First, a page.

Bryan Fischer
Why Obama hopes he'll lose at the Supreme Court
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By Bryan Fischer
March 24, 2012

Follow me on Twitter: @BryanJFischer, on Facebook at "Focal Point"

Pundits have been puzzled that President Obama expedited the legal challenges to ObamaCare. Because he refused to ask for an en banc hearing from the 11th Circuit Court of Appeals last fall, the Supreme Court will hear oral arguments on ObamaCare next week, and is expected to issue a ruling late this summer.

The president could have strung out the judicial process so that a resolution would not come until after the election, but he instead chose a course that will result in a decision right in the middle of the presidential campaign. He is obviously gambling that the Supreme Court ruling will work in his favor in the run-up to November.

As I suggested in a column at the time, I believe that the president is actually secretly hoping for a defeat at the hands of the Supremes. He knows how grossly unpopular ObamaCare is. Poll after poll reveal that an unshakeable majority of the American people want this thing repealed, and a poll released just in the last week indicates that 72% of the American people think his abortifacient mandate is unconstitutional.

Health care companies are already spending hundreds of millions of dollars in preparation for this monstrosity to go into full effect. Those costs, quite obviously, will be passed along to consumers, meaning that ObamaCare is already radically bending the cost curve upward. The CBO has determined that the program will cost twice what Obama told us it would when it passed.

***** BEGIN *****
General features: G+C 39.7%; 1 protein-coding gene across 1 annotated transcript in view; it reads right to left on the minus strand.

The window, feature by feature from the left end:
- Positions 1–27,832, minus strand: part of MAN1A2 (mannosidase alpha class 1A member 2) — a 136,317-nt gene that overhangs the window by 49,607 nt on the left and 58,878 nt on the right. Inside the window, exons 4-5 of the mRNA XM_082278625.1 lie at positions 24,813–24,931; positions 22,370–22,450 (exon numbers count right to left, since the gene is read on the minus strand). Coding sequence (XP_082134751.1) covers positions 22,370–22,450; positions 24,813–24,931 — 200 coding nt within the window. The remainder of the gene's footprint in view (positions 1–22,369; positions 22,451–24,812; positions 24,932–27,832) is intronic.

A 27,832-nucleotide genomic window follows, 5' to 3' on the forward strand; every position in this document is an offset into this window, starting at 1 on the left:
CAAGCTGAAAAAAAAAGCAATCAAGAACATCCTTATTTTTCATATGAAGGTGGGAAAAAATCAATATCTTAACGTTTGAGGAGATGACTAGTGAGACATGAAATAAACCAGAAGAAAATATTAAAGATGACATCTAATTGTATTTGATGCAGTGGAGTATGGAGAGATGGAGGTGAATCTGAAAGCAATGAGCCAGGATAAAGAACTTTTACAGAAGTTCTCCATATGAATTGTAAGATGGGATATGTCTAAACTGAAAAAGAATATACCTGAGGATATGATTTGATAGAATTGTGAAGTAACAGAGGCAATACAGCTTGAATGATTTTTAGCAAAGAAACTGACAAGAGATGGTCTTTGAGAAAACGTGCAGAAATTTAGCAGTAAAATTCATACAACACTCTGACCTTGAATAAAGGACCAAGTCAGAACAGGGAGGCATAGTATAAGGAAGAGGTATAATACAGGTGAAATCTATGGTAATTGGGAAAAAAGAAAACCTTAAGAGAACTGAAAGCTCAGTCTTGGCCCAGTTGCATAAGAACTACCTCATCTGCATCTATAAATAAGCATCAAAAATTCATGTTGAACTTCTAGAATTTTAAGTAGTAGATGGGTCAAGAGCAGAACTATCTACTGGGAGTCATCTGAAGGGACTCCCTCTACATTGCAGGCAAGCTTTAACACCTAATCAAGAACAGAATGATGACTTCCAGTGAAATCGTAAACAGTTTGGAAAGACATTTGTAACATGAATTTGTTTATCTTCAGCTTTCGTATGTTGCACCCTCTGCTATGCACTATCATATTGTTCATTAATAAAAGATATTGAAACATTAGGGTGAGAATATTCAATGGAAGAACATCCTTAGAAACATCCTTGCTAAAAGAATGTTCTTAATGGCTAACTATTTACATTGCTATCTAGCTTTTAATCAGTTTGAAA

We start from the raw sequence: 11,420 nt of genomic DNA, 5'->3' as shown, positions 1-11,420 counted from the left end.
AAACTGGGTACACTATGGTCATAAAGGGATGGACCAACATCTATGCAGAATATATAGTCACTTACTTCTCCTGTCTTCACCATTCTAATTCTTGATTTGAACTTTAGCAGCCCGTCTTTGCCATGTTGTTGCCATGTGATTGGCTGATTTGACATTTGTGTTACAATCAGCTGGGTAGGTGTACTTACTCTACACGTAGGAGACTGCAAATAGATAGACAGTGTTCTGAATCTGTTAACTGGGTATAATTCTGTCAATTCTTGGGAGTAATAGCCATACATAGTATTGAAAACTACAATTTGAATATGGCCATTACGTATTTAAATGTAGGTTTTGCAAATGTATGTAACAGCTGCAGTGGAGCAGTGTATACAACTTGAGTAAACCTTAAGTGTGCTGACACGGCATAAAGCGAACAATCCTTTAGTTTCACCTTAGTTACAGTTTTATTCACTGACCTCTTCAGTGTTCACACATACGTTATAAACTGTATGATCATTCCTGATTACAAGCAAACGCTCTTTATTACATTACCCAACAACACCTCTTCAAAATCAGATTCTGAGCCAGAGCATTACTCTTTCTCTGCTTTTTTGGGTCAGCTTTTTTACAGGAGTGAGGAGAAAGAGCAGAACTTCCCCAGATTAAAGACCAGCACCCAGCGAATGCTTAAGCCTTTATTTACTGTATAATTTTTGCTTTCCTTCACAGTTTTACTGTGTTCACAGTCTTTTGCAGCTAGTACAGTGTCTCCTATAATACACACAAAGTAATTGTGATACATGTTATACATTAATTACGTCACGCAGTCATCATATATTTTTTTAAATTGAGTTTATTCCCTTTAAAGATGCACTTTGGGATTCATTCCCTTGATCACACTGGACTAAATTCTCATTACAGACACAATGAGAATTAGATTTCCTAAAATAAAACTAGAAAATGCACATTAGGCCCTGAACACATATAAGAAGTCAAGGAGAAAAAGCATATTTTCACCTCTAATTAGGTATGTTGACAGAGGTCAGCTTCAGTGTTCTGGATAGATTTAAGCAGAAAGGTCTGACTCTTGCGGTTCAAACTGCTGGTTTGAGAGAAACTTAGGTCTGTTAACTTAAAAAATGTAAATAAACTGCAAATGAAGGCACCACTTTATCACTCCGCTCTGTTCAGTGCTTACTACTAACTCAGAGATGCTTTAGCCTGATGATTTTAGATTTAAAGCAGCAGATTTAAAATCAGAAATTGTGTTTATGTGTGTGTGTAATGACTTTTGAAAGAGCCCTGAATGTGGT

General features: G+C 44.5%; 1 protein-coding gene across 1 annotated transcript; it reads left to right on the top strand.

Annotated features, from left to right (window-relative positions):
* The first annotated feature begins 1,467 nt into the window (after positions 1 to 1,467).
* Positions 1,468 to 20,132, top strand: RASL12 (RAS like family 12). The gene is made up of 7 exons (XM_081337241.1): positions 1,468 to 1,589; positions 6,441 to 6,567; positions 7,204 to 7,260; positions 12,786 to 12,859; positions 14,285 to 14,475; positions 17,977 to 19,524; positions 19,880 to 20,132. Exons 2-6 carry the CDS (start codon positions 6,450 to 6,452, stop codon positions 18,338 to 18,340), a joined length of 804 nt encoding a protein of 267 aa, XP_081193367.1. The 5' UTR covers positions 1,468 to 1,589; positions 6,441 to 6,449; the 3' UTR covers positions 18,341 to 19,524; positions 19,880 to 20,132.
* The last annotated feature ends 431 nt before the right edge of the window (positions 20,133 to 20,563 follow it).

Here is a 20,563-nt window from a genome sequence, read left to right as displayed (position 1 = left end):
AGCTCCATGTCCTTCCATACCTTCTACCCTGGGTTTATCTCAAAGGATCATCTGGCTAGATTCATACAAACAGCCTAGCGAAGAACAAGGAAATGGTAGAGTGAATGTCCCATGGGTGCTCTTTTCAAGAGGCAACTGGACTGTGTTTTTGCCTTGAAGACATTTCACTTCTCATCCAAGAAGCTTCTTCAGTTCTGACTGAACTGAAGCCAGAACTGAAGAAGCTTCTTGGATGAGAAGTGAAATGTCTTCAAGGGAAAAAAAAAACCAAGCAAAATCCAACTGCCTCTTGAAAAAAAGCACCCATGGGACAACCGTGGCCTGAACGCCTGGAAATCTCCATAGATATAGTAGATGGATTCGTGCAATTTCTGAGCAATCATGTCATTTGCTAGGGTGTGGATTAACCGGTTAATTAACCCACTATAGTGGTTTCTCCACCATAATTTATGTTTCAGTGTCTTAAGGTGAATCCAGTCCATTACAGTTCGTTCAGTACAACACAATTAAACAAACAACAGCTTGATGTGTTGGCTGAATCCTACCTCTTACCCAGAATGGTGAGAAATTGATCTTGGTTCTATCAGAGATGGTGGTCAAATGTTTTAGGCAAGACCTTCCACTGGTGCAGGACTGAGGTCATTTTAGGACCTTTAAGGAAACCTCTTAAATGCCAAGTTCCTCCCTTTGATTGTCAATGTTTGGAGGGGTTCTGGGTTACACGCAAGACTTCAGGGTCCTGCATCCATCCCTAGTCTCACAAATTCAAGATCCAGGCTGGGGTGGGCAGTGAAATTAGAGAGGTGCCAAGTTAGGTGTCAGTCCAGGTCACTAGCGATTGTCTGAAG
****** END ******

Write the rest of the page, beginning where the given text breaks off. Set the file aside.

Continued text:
The second anniversary of the passage of ObamaCare is today. It is quite telling that the president has held no celebrations, no parties, not even so much as a press conference to trumpet the signature legislative accomplishment of his misbegotten regime. It's clear that he himself sees this thing as a liability, an albatross around his neck he'd just as soon be free of.

I believe he is counting on the Supreme Court to cut this anvil loose from him before it drags him to the bottom of the sea. In fact, I believe he knows that losing at the Supreme Court level is his only hope of re-election. And so he's hoping that the Supremes will do his dirty work for him.

The conventional thinking all along has been that he would try to string out the legal process as long as possible since he would be afraid of losing at the Supreme Court level, and would want to postpone the day of judgment as long as possible.

But I think the truth of the matter is that he wants to lose at the Supreme Court level because it represents his only chance to win in November.

Everything is political with this president, everything a matter of political calculation. He has obviously concluded that it is in his personal political interest to get a ruling from SCOTUS before he has to face voters at the polls.